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Safak Pavey 9 février 2014

Posted by Acturca in Turkey / Turquie.
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The New Review (UK) Sunday, February 9, 2014, p. 12-13
Cover Story: « Who would be a woman in politics? »

Constanze Letsch

Safak Pavey * is not a conventional parliamentarian. When she visits towns all over Turkey, she arrives in the battered family car. Instead of bodyguards and a driver, she is often accompanied by her mother, one of Turkey’s most famous and courageous investigative journalists, Ayse Onal.

‘I can’t believe what is debated, like should pregnant women be walking on the street?’

Before entering parliament, she worked for the UN High Commissioner for Refugees (UNHCR). After living abroad for 15 years, Pavey accepted an offer to stand in the 2011 elections because she was concerned about the direction her country was taking.

« There was a big gap between what was happening on the street in Turkey and the image of the country portrayed to the outside world. »

Pavey, who lost her left arm and left leg in a train accident when she was 19, became the first disabled woman ever to be elected to the Turkish parliament. She now represents Istanbul Province for the main opposition Republican People’s party (CHP).

Almost three years on, she is more concerned than ever. « I cannot believe the things that are discussed in the public debates, » she says. « Should pregnant women be walking on the street? Should girls and boys be in the same classroom? These are the debates that we are currently having. »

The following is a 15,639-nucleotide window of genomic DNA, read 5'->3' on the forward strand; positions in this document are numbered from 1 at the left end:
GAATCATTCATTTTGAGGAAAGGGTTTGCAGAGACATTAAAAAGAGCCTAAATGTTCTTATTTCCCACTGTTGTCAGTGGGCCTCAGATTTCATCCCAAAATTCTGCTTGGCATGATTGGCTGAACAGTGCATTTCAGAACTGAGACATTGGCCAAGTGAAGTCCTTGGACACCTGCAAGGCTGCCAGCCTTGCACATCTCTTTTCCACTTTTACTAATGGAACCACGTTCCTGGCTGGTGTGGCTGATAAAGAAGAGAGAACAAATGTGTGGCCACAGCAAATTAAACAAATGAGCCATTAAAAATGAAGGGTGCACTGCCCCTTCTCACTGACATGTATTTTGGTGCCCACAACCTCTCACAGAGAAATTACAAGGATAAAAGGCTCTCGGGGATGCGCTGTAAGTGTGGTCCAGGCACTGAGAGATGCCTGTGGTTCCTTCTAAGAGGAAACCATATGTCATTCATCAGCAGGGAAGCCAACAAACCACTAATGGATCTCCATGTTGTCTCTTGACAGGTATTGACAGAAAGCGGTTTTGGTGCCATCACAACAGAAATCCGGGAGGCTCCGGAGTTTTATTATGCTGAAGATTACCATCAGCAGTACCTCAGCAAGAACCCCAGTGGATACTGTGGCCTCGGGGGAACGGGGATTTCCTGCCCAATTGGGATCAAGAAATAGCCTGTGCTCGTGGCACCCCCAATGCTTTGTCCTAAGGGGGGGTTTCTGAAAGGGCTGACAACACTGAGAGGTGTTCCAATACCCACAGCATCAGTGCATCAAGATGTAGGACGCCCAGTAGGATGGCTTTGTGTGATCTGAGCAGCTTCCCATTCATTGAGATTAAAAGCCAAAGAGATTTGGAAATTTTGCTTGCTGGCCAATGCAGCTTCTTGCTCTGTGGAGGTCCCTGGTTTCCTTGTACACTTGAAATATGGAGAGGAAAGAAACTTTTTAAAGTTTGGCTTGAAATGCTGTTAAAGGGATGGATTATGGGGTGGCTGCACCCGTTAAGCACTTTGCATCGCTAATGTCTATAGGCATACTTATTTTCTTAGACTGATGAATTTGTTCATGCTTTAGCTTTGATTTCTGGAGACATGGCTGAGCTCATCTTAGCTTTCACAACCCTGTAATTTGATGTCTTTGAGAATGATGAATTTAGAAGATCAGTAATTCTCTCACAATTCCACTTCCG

Her entering parliament, where the dress code for women was a suit with a skirt, triggered a months-long discussion about, as she says « only my name and my prosthetic leg. I was absent from a debate I had not initiated and that I didn’t want. »

It ended with the right for female MPs to wear trousers. Citing recent plans for abortion curbs, a ban on caesarean sections and fights over the headscarf, Pavey underlines how much of Turkish politics deals with women’s bodies and women’s behaviour, without actually involving women themselves.

« Priority is placed on the chastity of women. You can be corrupt, or a murderer and still hold your head up high on the street without problems, whereas if there are any suspicions of your chastity and moral behaviour as a woman, you get lynched. And if you question this as a female MP, you get lynched all the same. »

In 2012, Pavey made a parliamentary inquiry about the gender separation of university dorms. Pro-government newspapers immediately started a vicious smear campaign against her, calling her an « immoral woman » who promoted « boys and girls sleeping in the same rooms ».

Melik Birgin, a leading member of a local AKP youth branch, sent her a tweet from his official Twitter account, saying: « Allah took one of your legs and you haven’t woken from the sleep of blasphemy. What is it with your stubbornness? » Pavey wrote an open letter to the prime minister, Recep Tayyip Erdogan, urging him to remove Birgin from his post. Erdogan complied.

« [Birgin’s removal] sent a signal that such words of hate are not acceptable. It’s a start, but of course not enough by far compared to the levels of discrimination faced by millions of people every day in this country. »

She adds that many other minority groups suffer similar attacks at all levels of Turkish society. A new law against hate crime was announced by Erdogan as part of a democratic reforms package last year, but it has still not been implemented. Pavey says she wants to keep fighting for what she thinks is crucial. « Many female politicians get intimidated by the aggressive behaviour of men. I don’t. Not because I am a courageous person or anything, but because I see international standards and I see that they are worth fighting for. »

* MP for the main opposition Republican People’s party


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